Sorrow knows no season.
An event this Sunday will help people find hope amid holiday sorrow.
“Longest Night” offers comfort and healing for anyone feeling pain and loss during the holidays. All are welcome to this free spiritual event that connects participants to a loving spirit through candlelight, meditation, music, song, prayer and Bible readings.
A divisive national election, economic uncertainty and shocking violence at home and around the world add to the blues some people feel when days grow short and cold, said the Rev. Eileen Smith Le Van, the pastor at Peace Lutheran. Loneliness, grief and loss – of health, job or a relationship – can make it even more difficult to face holiday cheer and a new year.
Even Christmas feels blue.
“This service is an opportunity for us to turn our eyes to a God who is more deeply trustworthy, more deeply reliable and offers more reason to hope than any human leader or government,” Smith Le Van said.
Music, oil, laying on of hands
Harp music will be played by Peace member Elizabeth Ekblad before the service starts and again during the meditation period following. After the service, people may partake in a form of deep spiritual healing offered by ancient spiritual leaders: anointing with aromatic oil and laying on of hands.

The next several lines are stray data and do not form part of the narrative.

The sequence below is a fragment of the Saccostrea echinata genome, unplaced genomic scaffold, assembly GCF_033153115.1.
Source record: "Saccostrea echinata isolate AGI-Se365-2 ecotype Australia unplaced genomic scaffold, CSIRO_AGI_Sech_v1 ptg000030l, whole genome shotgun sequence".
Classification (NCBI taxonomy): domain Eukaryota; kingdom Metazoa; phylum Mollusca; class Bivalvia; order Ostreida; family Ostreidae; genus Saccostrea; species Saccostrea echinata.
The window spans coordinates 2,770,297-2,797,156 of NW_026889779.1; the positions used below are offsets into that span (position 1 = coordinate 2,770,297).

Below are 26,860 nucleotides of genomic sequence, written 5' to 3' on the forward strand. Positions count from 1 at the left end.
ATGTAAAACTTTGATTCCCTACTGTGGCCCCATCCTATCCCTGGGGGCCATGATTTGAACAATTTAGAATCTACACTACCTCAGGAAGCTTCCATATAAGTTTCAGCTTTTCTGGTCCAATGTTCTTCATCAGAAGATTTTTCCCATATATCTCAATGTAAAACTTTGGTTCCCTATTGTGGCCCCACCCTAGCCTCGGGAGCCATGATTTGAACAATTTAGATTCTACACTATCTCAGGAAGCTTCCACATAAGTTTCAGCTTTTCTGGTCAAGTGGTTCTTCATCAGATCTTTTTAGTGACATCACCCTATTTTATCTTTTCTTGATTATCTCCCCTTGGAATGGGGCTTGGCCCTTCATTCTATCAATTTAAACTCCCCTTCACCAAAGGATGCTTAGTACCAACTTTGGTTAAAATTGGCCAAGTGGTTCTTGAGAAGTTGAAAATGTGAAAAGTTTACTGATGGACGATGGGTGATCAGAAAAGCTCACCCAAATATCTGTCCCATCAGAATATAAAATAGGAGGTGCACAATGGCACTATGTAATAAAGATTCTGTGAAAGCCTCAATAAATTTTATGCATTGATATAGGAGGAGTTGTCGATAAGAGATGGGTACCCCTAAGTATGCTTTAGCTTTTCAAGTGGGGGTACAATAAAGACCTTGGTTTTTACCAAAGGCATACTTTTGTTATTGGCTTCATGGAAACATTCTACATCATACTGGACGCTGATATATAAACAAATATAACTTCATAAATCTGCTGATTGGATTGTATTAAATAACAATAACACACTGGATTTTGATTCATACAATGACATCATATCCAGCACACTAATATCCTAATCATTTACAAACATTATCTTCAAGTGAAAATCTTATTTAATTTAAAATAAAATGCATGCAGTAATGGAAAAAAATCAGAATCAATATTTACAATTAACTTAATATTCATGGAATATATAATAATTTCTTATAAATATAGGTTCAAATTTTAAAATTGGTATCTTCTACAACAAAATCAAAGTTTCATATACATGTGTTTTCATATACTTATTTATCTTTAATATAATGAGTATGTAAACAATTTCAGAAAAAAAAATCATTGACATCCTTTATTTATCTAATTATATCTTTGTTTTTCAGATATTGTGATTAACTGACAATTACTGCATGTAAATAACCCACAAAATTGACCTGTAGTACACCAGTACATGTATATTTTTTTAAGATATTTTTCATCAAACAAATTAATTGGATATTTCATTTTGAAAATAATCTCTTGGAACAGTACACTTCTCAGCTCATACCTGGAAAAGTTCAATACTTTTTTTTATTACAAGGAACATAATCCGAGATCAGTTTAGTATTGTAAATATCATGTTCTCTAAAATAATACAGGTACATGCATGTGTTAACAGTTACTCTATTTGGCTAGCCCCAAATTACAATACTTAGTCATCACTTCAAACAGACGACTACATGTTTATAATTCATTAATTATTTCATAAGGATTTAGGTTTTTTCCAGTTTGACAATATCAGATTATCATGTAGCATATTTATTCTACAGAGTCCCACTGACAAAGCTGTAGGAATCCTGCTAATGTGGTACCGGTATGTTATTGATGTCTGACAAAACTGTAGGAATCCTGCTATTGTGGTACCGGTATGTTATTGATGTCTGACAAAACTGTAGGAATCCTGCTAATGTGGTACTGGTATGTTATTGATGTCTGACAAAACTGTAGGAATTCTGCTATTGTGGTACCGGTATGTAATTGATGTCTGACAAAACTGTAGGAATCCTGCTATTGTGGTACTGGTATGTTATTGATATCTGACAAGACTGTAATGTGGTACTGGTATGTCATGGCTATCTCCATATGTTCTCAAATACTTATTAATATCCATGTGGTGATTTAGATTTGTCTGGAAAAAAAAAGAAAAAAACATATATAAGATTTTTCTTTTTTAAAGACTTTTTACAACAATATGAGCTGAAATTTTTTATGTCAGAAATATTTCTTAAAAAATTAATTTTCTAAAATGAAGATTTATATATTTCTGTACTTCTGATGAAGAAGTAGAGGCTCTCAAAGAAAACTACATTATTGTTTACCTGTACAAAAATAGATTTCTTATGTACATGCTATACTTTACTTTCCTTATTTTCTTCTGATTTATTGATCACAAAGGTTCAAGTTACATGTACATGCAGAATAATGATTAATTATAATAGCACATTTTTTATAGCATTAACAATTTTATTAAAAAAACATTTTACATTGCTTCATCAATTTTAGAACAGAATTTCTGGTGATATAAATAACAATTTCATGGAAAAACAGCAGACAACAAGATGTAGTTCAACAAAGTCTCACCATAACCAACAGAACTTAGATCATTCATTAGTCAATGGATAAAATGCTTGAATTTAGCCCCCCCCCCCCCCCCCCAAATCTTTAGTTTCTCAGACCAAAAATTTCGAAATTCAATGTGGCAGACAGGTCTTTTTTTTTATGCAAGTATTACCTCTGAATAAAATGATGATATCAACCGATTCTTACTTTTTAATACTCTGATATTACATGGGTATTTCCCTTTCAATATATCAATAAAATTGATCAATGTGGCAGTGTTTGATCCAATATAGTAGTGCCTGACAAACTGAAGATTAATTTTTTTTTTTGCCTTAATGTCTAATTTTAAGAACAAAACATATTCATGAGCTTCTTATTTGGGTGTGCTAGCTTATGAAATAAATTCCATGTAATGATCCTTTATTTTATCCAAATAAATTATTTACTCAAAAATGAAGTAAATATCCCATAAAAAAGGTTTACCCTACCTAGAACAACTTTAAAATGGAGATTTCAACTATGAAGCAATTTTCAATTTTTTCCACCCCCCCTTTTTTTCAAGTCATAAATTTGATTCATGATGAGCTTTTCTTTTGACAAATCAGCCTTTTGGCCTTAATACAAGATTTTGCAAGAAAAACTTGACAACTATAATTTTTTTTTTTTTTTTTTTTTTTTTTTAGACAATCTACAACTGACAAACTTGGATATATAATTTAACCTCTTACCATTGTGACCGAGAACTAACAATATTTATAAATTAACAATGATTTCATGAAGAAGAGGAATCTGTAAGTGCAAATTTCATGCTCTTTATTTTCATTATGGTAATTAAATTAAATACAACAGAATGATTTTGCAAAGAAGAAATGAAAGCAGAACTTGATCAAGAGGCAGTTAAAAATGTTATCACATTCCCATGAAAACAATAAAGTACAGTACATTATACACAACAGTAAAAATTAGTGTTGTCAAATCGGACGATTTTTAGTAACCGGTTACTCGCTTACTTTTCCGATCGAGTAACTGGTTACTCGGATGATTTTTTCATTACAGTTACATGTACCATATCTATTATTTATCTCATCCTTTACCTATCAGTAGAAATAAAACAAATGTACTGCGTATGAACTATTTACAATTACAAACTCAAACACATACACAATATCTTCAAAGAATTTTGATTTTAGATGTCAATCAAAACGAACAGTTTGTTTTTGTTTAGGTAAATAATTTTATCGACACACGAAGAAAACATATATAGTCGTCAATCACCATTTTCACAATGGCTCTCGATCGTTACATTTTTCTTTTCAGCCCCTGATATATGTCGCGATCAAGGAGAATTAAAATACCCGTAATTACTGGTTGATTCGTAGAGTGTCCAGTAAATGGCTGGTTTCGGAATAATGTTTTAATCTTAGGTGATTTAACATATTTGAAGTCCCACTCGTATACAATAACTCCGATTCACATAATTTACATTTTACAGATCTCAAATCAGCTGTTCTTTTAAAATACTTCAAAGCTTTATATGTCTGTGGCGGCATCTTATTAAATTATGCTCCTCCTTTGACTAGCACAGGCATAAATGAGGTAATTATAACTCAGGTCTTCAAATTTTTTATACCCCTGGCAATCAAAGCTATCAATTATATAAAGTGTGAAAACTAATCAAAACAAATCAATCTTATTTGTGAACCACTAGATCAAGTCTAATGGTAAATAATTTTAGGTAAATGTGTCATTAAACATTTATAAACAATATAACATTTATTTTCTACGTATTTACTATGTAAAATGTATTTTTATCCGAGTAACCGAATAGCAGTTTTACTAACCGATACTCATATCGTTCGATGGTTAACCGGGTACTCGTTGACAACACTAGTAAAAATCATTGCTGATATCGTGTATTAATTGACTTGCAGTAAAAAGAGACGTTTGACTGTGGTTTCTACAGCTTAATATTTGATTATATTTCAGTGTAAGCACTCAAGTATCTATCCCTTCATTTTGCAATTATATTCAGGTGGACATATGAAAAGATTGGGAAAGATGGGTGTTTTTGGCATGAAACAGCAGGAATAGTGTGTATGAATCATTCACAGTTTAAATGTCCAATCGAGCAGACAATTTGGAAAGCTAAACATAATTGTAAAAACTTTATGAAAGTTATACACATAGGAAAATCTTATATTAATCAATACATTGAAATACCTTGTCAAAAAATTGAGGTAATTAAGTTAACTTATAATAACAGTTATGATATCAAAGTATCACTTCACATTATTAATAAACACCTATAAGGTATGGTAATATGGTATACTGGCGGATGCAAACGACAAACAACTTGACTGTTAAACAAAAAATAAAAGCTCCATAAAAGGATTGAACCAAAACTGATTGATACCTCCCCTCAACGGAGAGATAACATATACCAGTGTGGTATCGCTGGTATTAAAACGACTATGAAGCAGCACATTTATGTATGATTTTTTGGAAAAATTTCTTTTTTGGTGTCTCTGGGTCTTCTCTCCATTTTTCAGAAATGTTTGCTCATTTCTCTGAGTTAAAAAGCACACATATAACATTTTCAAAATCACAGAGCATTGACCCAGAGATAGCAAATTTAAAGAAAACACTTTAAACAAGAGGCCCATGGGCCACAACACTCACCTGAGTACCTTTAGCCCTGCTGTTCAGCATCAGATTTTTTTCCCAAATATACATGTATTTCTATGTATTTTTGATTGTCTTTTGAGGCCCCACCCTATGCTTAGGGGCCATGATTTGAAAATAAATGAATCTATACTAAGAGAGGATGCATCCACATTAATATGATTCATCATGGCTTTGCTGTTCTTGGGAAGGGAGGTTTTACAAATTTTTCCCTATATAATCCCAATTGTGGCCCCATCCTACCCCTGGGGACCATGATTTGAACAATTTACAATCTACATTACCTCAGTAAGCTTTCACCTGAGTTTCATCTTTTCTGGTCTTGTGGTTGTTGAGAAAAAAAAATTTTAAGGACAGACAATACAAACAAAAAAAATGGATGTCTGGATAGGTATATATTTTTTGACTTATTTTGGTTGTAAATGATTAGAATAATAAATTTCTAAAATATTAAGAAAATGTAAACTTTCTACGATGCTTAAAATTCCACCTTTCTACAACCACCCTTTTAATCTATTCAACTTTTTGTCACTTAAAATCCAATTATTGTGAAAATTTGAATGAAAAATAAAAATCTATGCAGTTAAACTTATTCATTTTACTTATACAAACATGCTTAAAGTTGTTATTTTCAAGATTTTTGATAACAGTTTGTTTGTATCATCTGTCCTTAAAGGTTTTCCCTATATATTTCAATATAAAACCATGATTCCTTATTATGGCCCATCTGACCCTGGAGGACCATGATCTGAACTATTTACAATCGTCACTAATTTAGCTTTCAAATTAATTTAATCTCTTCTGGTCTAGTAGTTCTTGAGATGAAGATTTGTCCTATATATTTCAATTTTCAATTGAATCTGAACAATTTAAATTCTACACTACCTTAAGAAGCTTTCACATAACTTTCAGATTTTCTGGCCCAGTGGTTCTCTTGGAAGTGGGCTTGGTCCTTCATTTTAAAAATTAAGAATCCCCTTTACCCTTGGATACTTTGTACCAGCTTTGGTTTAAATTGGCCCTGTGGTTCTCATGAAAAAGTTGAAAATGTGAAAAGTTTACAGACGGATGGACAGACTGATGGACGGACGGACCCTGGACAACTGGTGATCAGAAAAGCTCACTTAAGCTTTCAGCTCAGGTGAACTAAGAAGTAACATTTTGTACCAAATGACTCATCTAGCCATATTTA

Both anointing with oil and laying on of hands draw on ancient Jewish tradition, Smith LeVan explained. Anointing with oil symbolizes being set apart by God for a special purpose. Laying on of hands connotes a blessing and makes God’s presence real for the recipient, she said.
Nearly 7 percent of adults, and nearly 9 percent of young adults, experience major depression during the year, according to a 2013 study by the U.S. Substance Abuse and Mental Health Services Administration. During November and December, when social commitments and material expectations rise, people may feel increased stress, anxiety and social isolation, according to the Mayo Clinic.